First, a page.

Reperfusion may induce additional cell death in patients with acute myocardial infarction receiving primary angioplasty or thrombolysis. Altered intracellular Ca 2+ handling was initially considered an essential mechanism of reperfusion-induced cardiomyocyte death. However, more recent studies have demonstrated the importance of Ca 2+-independent mechanisms that converge on mitochondrial permeability transition (MPT) and are shared by cardiomyocytes and other cell types. This article analyses the importance of Ca 2+-dependent cell death in light of these new observations. Altered Ca 2+ handling includes increased cytosolic Ca 2+ levels, leading to activation of calpain-mediated proteolysis and sarcoplasmic reticulum-driven oscillations; this can induce hypercontracture, but also MPT due to the privileged Ca 2+ transfer between sarcoplasmic reticulum and mitochondria through cytosolic Ca 2+ microdomains. In the opposite direction, permeability transition can worsen altered Ca 2+ handling and favour hypercontracture. Ca 2+ appears to play an important role in cell death during the initial minutes of reperfusion, particularly after brief periods of ischaemia. Developing effective and safe treatments to prevent Ca 2+-mediated cardiomyocyte death in patients with transient ischaemia, by targeting Ca 2+ influx, intracellular Ca 2+ handling, or Ca 2+-induced cell death effectors, is an unmet challenge with important therapeutic implications and large potential clinical impact. © 2011 The Author.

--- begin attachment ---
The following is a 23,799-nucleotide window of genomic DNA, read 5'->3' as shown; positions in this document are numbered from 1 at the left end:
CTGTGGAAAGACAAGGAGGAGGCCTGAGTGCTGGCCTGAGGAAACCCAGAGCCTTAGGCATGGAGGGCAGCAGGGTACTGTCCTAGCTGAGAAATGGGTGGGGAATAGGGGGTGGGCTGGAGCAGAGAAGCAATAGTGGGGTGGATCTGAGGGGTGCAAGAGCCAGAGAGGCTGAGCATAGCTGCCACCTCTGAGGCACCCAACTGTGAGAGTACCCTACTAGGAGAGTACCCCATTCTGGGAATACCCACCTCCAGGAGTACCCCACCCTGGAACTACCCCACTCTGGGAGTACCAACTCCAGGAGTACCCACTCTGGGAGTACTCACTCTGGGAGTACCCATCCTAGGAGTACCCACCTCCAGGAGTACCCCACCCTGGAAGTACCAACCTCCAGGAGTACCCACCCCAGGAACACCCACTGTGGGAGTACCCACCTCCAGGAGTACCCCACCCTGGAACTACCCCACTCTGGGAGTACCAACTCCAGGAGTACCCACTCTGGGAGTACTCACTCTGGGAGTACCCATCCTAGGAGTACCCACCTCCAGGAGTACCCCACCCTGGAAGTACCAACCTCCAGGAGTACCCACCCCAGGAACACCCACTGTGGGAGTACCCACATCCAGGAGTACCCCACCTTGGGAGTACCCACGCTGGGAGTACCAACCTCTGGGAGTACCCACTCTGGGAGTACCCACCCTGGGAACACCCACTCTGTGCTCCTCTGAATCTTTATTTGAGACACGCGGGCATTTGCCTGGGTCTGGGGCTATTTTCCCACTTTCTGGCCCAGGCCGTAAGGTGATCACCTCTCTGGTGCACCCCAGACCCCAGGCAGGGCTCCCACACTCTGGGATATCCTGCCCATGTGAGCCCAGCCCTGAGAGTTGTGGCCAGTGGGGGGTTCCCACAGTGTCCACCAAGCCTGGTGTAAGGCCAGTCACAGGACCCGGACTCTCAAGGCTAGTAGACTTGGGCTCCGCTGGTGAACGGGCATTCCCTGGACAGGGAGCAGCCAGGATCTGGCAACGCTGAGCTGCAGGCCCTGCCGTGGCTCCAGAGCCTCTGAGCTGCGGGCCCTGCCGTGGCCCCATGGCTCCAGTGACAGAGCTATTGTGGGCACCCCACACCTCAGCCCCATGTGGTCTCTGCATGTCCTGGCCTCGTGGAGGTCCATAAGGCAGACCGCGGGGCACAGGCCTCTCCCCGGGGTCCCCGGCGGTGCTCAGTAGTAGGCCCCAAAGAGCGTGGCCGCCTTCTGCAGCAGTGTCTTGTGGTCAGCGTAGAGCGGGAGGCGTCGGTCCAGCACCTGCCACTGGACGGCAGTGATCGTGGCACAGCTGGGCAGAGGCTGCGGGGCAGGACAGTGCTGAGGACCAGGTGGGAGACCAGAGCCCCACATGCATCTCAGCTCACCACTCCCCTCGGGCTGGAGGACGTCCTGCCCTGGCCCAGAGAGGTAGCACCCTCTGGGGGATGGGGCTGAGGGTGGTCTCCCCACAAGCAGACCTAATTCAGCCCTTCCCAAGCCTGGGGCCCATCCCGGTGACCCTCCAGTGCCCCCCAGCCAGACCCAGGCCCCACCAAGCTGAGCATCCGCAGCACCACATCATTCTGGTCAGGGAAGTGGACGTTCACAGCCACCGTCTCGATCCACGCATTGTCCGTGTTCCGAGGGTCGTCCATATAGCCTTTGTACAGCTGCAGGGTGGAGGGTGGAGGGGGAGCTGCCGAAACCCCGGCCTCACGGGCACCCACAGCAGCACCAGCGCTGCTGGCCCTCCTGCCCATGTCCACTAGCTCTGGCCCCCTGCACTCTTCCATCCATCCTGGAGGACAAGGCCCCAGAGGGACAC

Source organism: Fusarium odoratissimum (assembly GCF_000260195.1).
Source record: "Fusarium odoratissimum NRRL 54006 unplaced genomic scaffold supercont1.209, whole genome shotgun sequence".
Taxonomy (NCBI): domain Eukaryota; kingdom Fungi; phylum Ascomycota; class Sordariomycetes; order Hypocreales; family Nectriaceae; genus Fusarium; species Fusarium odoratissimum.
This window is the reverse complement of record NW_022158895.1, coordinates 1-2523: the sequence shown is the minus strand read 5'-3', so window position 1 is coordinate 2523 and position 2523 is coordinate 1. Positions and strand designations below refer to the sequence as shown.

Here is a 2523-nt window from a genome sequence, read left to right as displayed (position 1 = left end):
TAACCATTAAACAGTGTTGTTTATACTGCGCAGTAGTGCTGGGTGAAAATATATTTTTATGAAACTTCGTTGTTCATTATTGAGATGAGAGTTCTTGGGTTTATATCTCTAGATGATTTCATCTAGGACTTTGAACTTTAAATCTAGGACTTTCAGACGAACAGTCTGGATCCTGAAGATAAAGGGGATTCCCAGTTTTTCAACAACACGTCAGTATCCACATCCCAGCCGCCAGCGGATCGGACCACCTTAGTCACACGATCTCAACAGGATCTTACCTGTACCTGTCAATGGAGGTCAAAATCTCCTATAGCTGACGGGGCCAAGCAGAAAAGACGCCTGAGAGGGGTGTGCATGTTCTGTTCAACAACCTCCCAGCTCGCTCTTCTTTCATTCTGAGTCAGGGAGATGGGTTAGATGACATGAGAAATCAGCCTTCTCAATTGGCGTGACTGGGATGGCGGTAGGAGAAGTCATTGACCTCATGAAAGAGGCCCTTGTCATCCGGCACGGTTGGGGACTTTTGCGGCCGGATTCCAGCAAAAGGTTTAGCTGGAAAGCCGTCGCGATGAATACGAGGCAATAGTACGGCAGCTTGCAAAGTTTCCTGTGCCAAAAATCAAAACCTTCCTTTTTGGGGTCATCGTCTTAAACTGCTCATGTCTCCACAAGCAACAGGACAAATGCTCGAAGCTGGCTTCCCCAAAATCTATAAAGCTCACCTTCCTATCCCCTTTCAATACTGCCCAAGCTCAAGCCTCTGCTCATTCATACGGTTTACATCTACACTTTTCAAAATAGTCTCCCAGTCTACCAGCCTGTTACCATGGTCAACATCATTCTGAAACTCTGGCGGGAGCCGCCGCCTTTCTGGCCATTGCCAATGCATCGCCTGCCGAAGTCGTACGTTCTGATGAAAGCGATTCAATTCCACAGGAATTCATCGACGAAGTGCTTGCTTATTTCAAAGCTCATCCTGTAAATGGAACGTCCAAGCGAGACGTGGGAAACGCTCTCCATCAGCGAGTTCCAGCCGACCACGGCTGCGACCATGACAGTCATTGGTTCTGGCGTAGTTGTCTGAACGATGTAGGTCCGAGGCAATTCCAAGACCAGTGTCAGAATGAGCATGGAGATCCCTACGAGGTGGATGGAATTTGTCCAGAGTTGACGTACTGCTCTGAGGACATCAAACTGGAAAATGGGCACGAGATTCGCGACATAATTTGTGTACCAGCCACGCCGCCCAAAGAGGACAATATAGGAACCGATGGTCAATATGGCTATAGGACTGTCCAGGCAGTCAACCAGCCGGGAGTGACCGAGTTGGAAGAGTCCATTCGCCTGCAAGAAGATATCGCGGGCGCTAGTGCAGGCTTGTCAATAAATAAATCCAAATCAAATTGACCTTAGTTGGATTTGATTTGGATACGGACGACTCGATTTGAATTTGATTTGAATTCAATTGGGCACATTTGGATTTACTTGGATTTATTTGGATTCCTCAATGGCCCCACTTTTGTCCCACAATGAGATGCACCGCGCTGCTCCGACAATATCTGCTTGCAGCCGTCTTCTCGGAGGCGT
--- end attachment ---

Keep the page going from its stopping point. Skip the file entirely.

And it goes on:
|Publication status||Published - 1 May 2012|
- Myocardial infarction
- Reperfusion injury